Shadow: Dare To Be Different

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For over a decade from the very late 1960s, a man with a varied and mysterious past took the fight to far bigger and more established companies in both Can-Am, Formula One, and Formula 5000.

While success was limited, the elusive backstory of Don Nichols (1924-2017) and the unorthodox approach to design warrants elaboration.

Don didn’t live the hallmark movie upbringing that ultimately brought him into motorsport. From losing his mother in a tornado as an infant to enrolling in the military at high school age, Don found himself leaping out of a plane in Normandy on D-Day as part of the 101st Airborne Division.

The military lifestyle suited Don. He rose through the ranks, becoming a captain following his service in Korea. But after that, things became a little more vague, but infer from it what you will.

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Don’s next vocation was military intelligence during the Cold War. Being a man of few words still subject to the Secrets Act meant he gave little away in interviews, but we can surmise with some certainty that Don was a spy.

It was after this that Don started becoming ingrained in the motorsport industry. He became a fixer, facilitating and brokering parts sales through a growing network of contacts. This prowess and dedication garnered him a strong reputation. Some notable achievements included being heavily involved in Fuji Speedway’s development and introducing Mooneyes products to Japan.

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The wealth that accompanied the success gave rise to another opportunity. Behind the scenes, his company, Advanced Vehicle Systems (AVS), took advantage of the liberal rules in the Can-Am series to bring something groundbreaking into the fold. The Shadow drew its name and inspiration from a 1950s radio program called The Shadow, which opened with the tagline: “Who knows what evil lurks in the hearts of men? The Shadow knows!” It was entirely befitting of the man who knew many people, but many people knew little about it.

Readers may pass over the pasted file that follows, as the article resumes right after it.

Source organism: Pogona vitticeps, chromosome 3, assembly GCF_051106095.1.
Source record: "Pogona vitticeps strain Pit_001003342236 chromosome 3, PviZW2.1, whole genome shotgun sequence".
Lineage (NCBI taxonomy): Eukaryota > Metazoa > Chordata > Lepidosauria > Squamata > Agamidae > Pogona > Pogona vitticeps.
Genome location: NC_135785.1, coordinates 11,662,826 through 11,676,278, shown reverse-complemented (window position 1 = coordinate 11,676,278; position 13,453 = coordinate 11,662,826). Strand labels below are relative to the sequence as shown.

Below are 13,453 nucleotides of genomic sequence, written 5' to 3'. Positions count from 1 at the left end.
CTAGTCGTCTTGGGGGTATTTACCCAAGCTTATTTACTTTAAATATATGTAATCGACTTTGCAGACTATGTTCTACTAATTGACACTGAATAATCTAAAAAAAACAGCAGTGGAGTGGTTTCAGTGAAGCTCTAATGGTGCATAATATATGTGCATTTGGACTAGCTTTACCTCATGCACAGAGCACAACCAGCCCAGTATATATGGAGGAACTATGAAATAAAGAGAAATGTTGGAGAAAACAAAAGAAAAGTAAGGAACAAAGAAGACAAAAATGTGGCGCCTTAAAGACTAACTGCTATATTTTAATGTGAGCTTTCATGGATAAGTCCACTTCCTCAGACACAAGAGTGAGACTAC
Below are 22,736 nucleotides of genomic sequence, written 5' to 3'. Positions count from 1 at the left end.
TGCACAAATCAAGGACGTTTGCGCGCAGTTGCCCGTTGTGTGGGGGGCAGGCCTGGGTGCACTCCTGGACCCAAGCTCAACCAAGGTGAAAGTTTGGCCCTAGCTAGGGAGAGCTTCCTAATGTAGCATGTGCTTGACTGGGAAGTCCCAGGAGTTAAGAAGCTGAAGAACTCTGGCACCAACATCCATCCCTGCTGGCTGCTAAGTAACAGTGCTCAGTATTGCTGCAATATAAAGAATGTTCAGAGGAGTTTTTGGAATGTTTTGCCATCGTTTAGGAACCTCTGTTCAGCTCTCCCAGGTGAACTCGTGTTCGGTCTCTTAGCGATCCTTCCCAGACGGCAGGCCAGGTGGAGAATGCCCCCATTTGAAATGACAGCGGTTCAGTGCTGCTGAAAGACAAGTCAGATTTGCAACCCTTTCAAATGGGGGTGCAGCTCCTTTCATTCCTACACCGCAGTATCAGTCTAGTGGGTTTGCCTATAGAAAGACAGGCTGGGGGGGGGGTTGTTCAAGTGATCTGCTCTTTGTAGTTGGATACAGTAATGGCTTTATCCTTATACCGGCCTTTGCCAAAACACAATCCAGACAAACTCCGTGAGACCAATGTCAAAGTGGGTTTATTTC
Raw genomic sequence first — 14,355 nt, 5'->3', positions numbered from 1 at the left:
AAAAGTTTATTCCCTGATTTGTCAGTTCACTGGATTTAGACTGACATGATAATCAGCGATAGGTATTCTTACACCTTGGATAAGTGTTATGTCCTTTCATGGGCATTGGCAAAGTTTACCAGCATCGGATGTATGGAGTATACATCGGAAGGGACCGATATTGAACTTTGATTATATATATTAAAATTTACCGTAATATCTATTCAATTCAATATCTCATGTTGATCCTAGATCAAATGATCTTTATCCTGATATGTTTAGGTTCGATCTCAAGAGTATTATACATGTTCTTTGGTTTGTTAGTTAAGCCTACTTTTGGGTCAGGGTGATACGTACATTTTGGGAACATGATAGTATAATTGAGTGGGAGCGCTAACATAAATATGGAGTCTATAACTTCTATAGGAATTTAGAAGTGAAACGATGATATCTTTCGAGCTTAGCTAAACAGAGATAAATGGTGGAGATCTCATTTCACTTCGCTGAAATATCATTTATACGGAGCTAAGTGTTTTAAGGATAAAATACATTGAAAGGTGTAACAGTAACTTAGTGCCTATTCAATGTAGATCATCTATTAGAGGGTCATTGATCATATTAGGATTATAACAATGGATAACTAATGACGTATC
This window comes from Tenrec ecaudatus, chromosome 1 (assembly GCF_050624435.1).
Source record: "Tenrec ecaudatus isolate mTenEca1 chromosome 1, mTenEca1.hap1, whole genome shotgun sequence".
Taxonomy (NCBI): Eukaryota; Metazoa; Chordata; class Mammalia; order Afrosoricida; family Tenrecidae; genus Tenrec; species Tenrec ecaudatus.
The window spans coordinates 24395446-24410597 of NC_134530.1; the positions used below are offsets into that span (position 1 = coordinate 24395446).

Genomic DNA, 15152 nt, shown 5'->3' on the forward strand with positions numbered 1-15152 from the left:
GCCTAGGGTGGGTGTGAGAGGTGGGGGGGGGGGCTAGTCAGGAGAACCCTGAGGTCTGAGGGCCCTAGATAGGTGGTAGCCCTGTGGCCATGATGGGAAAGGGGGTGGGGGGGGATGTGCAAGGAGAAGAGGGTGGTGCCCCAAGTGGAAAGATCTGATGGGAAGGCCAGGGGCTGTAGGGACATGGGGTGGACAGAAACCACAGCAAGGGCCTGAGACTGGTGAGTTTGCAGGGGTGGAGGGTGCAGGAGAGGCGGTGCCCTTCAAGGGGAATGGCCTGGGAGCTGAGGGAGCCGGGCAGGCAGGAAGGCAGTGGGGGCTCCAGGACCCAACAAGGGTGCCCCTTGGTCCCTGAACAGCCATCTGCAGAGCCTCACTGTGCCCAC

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The 2024 Goodwood Members’ Meeting held in May provided a taste of the incredible creations that rolled out of the doors at AVS. But it was my follow-up at Era Motorsport, who supported the cars during their stay in the UK, that I gained some real insight.

There isn’t enough space to talk about all of the cars that rolled out of the Southern California workshop, so we’ll be taking a closer look at four that are significant in their own rights.

Mk1 Prototype

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The solid black paintwork of the Shadow Mk1 Prototype is the most reserved part of the car. To the untrained eye, it resembles something out of Wacky Races, with the car earning the nickname ‘Knee-High’ for obvious reasons. Designer Trevor Harris sought to interpret the Can-Am rules in a way not done before, and started by reducing the frontal area dramatically (by 1/3rd) compared to other cars on the grid. This necessitated many more changes, the first being how to get hold of tyres that would fit.

Don’s relationship with Firestone provided the diminutive tyres; 10×11 inches wide on the front and 12×16 inches wide at the rear. The brake discs within the front wheels were turned down from a larger vehicle, while the wheel aero discs started life as magnesium engine cooling fans in Chevrolet’s Corvair.

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To help slow the car down, an ingenious airbrake system was designed. Activated by a steering wheel mounted button, two smaller panels rose on air rams ahead of the front wheels, and a larger perforated panel rose at the rear.

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Movable panels to help divert air to the rear-mounted radiators were also fitted.

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The periscope tube-style intake was an effort to reduce drag, at the expense of a slight power loss.

The relaxed ruleset that gave Harris such creative freedom was heavily revised and altered ahead of the 1970 Can-Am season in which the Mk1 was due to enter. Moving aerodynamic devices were prohibited, which necessitated some dramatic revisions. The Mk1 Prototype was done before it had even gotten started.


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This provides a convenient segway to another of the cars, the equally outrageous Mk1.

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Gone was the long sleek body shape. The extender rear, which previously held the cooling package is no more, with a huge rear wing standing high in its place. An unorthodox solution for the radiators was to mount them on the wing. This was only allowed for one race due to a technicality, with further revisions having the radiators inside the wing aerofoil itself, with the leading edge cut open to allow flow through.